# Alg1.7 Quadratic Equations

### Lesson 1

- I can explain the meaning of a solution to an equation in terms of a situation.
- I can write a quadratic equation that represents a situation.

### Lesson 2

- I can recognize the factored form of a quadratic expression and know when it can be useful for solving problems.
- I can use a graph to find the solutions to a quadratic equation but also know its limitations.

### Lesson 3

- I can find solutions to quadratic equations by reasoning about the values that make the equation true.
- I know that quadratic equations may have two solutions.

### Lesson 4

- I can explain the meaning of the “zero product property.”
- I can find solutions to quadratic equations when one side is a product of factors and the other side is zero.

### Lesson 5

- I can explain why dividing by a variable to solve a quadratic equation is not a good strategy.
- I know that quadratic equations can have no solutions and can explain why there are none.

### Lesson 6

- I can explain how the numbers in a quadratic expression in factored form relate to the numbers in an equivalent expression in standard form.
- When given quadratic expressions in factored form, I can rewrite them in standard form.
- When given quadratic expressions in the form of $x^2+bx+c$, I can rewrite them in factored form.

### Lesson 7

- I can explain how the numbers and signs in a quadratic expression in factored form relate to the numbers and signs in an equivalent expression in standard form.
- When given a quadratic expression given in standard form with a negative constant term, I can write an equivalent expression in factored form.

### Lesson 8

- I can explain why multiplying a sum and a difference, $(x+m)(x-m)$, results in a quadratic expression with no linear term.
- When given quadratic expressions in the form of $x^2+bx+c$, I can rewrite them in factored form.

### Lesson 9

- I can rearrange a quadratic equation to be written as $\text {expression in factored form}=0$ and find the solutions.
- I can recognize quadratic equations that have 0, 1, or 2 solutions when they are written in factored form.

### Lesson 10

- I can use the factored form of a quadratic expression or a graph of a quadratic function to answer questions about a situation.
- When given quadratic expressions of the form $ax^2+bx+c$ and $a$ is not 1, I can write equivalent expressions in factored form.

### Lesson 11

- I can recognize perfect-square expressions written in different forms.
- I can recognize quadratic equations that have a perfect-square expression and solve the equations.

### Lesson 12

- I can explain what it means to “complete the square” and describe how to do it.
- I can solve quadratic equations by completing the square and finding square roots.

### Lesson 13

- When given a quadratic equation in which the coefficient of the squared term is 1, I can solve it by completing the square.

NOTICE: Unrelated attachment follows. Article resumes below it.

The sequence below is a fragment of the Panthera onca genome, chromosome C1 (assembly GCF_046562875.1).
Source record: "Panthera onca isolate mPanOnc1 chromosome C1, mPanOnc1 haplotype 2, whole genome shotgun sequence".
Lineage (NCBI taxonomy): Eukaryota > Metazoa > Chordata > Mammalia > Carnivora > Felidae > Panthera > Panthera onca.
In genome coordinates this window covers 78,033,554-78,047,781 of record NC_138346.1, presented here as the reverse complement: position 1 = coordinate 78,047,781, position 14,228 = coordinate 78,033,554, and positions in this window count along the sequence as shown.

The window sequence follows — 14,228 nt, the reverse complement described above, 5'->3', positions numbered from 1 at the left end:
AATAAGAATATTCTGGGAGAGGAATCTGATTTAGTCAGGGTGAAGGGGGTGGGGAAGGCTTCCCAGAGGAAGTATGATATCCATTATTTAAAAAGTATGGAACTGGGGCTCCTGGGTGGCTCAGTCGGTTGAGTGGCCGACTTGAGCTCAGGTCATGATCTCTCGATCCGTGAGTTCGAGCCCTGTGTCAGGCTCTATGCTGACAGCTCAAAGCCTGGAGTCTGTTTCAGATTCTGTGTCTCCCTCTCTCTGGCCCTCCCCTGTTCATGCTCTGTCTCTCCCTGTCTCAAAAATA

### Lesson 14

- I can complete the square for quadratic expressions of the form $ax^2+bx+c$ when $a$ is not 1 and explain the process.
- I can solve quadratic equations in which the squared term coefficient is not 1 by completing the square.

### Lesson 15

- I can use the radical and “plus-minus” symbols to represent solutions to quadratic equations.
- I know why the plus-minus symbol is used when solving quadratic equations by finding square roots.

### Lesson 16

- I can use the quadratic formula to solve quadratic equations.
- I know some methods for solving quadratic equations can be more convenient than others.

### Lesson 17

- I can use the quadratic formula to solve an equation and interpret the solutions in terms of a situation.

### Lesson 18

- I can identify common errors when using the quadratic formula.
- I know some ways to tell if a number is a solution to a quadratic equation.

### Lesson 19

- I can explain the steps and complete some missing steps for deriving the quadratic formula.
- I know how the quadratic formula is related to the process of completing the square for a quadratic equation $ax^2+bx+c=0$.

### Lesson 20

- I can explain why adding a rational number and an irrational number produces an irrational number.
- I can explain why multiplying a rational number (except 0) and an irrational number produces an irrational number.
- I can explain why sums or products of two rational numbers are rational.

### Lesson 21

- I can explain why adding a rational number and an irrational number produces an irrational number.
- I can explain why multiplying a rational number (except 0) and an irrational number produces an irrational number.
- I can explain why sums or products of two rational numbers are rational.

### Lesson 22

- I can identify the vertex of the graph of a quadratic function when the expression that defines it is written in vertex form.
- I know the meaning of the term “vertex form” and can recognize examples of quadratic expressions written in this form.
- When given a quadratic expression in standard form, I can rewrite it in vertex form.

### Lesson 23

- I can find the maximum or minimum of a function by writing the quadratic expression that defines it in vertex form.
- When given a quadratic function in vertex form, I can explain why the vertex is a maximum or minimum.

### Lesson 24

- I can interpret information about a quadratic function given its equation or a graph.
- I can rewrite quadratic functions in different but equivalent forms of my choosing and use that form to solve problems.
- In situations modeled by quadratic functions, I can decide which form to use depending on the questions being asked.